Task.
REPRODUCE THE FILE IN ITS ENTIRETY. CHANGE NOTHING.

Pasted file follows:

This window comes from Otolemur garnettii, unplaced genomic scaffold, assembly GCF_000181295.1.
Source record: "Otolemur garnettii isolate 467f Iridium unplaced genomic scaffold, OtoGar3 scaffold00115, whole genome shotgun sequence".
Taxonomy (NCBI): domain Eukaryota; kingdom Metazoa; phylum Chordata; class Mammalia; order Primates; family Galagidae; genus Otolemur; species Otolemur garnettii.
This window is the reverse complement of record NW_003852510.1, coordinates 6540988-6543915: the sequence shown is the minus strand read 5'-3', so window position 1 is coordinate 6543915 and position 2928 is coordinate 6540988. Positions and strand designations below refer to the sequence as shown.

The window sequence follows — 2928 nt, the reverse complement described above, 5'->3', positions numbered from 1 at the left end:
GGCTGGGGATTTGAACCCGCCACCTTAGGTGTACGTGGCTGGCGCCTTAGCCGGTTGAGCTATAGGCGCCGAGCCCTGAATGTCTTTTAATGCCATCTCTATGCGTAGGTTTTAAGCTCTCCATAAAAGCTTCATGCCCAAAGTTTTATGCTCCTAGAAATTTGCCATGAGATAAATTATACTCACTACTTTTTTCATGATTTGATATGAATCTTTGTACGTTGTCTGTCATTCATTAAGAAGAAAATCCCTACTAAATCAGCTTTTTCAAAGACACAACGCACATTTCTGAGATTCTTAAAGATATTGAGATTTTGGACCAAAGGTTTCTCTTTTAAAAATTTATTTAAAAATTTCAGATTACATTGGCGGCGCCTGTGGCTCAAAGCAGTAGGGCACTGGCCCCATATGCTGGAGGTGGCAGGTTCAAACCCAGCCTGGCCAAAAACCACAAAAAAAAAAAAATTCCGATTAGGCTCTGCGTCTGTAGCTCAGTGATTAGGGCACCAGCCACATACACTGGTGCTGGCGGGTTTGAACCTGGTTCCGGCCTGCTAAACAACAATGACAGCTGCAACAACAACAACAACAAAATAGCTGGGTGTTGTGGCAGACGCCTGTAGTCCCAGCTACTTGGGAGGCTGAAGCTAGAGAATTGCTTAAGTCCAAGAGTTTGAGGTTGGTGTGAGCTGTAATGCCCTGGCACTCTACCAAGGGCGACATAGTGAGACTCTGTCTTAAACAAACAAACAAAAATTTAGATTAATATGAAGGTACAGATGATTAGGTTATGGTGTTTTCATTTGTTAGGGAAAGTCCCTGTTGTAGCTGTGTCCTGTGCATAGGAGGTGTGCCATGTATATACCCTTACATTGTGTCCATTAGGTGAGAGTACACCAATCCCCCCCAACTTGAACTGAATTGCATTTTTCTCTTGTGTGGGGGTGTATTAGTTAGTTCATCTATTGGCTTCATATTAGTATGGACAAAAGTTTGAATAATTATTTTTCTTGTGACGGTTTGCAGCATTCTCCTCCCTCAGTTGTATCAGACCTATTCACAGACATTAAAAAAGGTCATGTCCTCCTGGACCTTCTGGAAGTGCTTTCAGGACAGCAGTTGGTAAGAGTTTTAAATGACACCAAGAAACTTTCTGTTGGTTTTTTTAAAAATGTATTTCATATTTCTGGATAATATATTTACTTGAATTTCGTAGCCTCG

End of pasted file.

This window comes from Otolemur garnettii, unplaced genomic scaffold, assembly GCF_000181295.1.
Source record: "Otolemur garnettii isolate 467f Iridium unplaced genomic scaffold, OtoGar3 scaffold00115, whole genome shotgun sequence".
Taxonomy (NCBI): domain Eukaryota; kingdom Metazoa; phylum Chordata; class Mammalia; order Primates; family Galagidae; genus Otolemur; species Otolemur garnettii.
This window is the reverse complement of record NW_003852510.1, coordinates 6540988-6543915: the sequence shown is the minus strand read 5'-3', so window position 1 is coordinate 6543915 and position 2928 is coordinate 6540988. Positions and strand designations below refer to the sequence as shown.

The window sequence follows — 2928 nt, the reverse complement described above, 5'->3', positions numbered from 1 at the left end:
GGCTGGGGATTTGAACCCGCCACCTTAGGTGTACGTGGCTGGCGCCTTAGCCGGTTGAGCTATAGGCGCCGAGCCCTGAATGTCTTTTAATGCCATCTCTATGCGTAGGTTTTAAGCTCTCCATAAAAGCTTCATGCCCAAAGTTTTATGCTCCTAGAAATTTGCCATGAGATAAATTATACTCACTACTTTTTTCATGATTTGATATGAATCTTTGTACGTTGTCTGTCATTCATTAAGAAGAAAATCCCTACTAAATCAGCTTTTTCAAAGACACAACGCACATTTCTGAGATTCTTAAAGATATTGAGATTTTGGACCAAAGGTTTCTCTTTTAAAAATTTATTTAAAAATTTCAGATTACATTGGCGGCGCCTGTGGCTCAAAGCAGTAGGGCACTGGCCCCATATGCTGGAGGTGGCAGGTTCAAACCCAGCCTGGCCAAAAACCACAAAAAAAAAAAAATTCCGATTAGGCTCTGCGTCTGTAGCTCAGTGATTAGGGCACCAGCCACATACACTGGTGCTGGCGGGTTTGAACCTGGTTCCGGCCTGCTAAACAACAATGACAGCTGCAACAACAACAACAACAAAATAGCTGGGTGTTGTGGCAGACGCCTGTAGTCCCAGCTACTTGGGAGGCTGAAGCTAGAGAATTGCTTAAGTCCAAGAGTTTGAGGTTGGTGTGAGCTGTAATGCCCTGGCACTCTACCAAGGGCGACATAGTGAGACTCTGTCTTAAACAAACAAACAAAAATTTAGATTAATATGAAGGTACAGATGATTAGGTTATGGTGTTTTCATTTGTTAGGGAAAGTCCCTGTTGTAGCTGTGTCCTGTGCATAGGAGGTGTGCCATGTATATACCCTTACATTGTGTCCATTAGGTGAGAGTACACCAATCCCCCCCAACTTGAACTGAATTGCATTTTTCTCTTGTGTGGGGGTGTATTAGTTAGTTCATCTATTGGCTTCATATTAGTATGGACAAAAGTTTGAATAATTATTTTTCTTGTGACGGTTTGCAGCATTCTCCTCCCTCAGTTGTATCAGACCTATTCACAGACATTAAAAAAGGTCATGTCCTCCTGGACCTTCTGGAAGTGCTTTCAGGACAGCAGTTGGTAAGAGTTTTAAATGACACCAAGAAACTTTCTGTTGGTTTTTTTAAAAATGTATTTCATATTTCTGGATAATATATTTACTTGAATTTCGTAGCCTCG